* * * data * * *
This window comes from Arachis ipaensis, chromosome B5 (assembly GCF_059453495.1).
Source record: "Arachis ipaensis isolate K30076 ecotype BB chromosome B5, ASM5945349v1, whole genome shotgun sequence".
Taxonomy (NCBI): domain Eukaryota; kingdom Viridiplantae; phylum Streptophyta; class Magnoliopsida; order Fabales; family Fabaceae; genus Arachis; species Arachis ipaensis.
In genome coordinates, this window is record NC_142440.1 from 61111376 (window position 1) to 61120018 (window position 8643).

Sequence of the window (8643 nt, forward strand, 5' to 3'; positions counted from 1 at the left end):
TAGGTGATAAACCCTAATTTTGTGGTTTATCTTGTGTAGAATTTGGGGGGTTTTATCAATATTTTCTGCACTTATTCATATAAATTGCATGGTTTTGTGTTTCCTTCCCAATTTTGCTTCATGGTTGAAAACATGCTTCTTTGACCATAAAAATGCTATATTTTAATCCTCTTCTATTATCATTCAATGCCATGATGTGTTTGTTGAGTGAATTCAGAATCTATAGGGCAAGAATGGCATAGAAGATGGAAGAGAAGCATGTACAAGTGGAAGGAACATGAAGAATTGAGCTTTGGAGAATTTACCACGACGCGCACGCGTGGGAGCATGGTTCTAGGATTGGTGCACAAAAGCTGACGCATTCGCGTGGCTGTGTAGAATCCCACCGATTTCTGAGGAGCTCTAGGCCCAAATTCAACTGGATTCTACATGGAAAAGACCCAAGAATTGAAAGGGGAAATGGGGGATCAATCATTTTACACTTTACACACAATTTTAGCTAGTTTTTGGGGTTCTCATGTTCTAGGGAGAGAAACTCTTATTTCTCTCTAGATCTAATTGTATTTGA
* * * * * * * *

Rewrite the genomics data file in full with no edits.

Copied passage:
This window comes from Arachis ipaensis, chromosome B5 (assembly GCF_059453495.1).
Source record: "Arachis ipaensis isolate K30076 ecotype BB chromosome B5, ASM5945349v1, whole genome shotgun sequence".
Taxonomy (NCBI): domain Eukaryota; kingdom Viridiplantae; phylum Streptophyta; class Magnoliopsida; order Fabales; family Fabaceae; genus Arachis; species Arachis ipaensis.
In genome coordinates, this window is record NC_142440.1 from 61111376 (window position 1) to 61120018 (window position 8643).

Sequence of the window (8643 nt, forward strand, 5' to 3'; positions counted from 1 at the left end):
TAGGTGATAAACCCTAATTTTGTGGTTTATCTTGTGTAGAATTTGGGGGGTTTTATCAATATTTTCTGCACTTATTCATATAAATTGCATGGTTTTGTGTTTCCTTCCCAATTTTGCTTCATGGTTGAAAACATGCTTCTTTGACCATAAAAATGCTATATTTTAATCCTCTTCTATTATCATTCAATGCCATGATGTGTTTGTTGAGTGAATTCAGAATCTATAGGGCAAGAATGGCATAGAAGATGGAAGAGAAGCATGTACAAGTGGAAGGAACATGAAGAATTGAGCTTTGGAGAATTTACCACGACGCGCACGCGTGGGAGCATGGTTCTAGGATTGGTGCACAAAAGCTGACGCATTCGCGTGGCTGTGTAGAATCCCACCGATTTCTGAGGAGCTCTAGGCCCAAATTCAACTGGATTCTACATGGAAAAGACCCAAGAATTGAAAGGGGAAATGGGGGATCAATCATTTTACACTTTACACACAATTTTAGCTAGTTTTTGGGGTTCTCATGTTCTAGGGAGAGAAACTCTTATTTCTCTCTAGATCTAATTGTATTTGA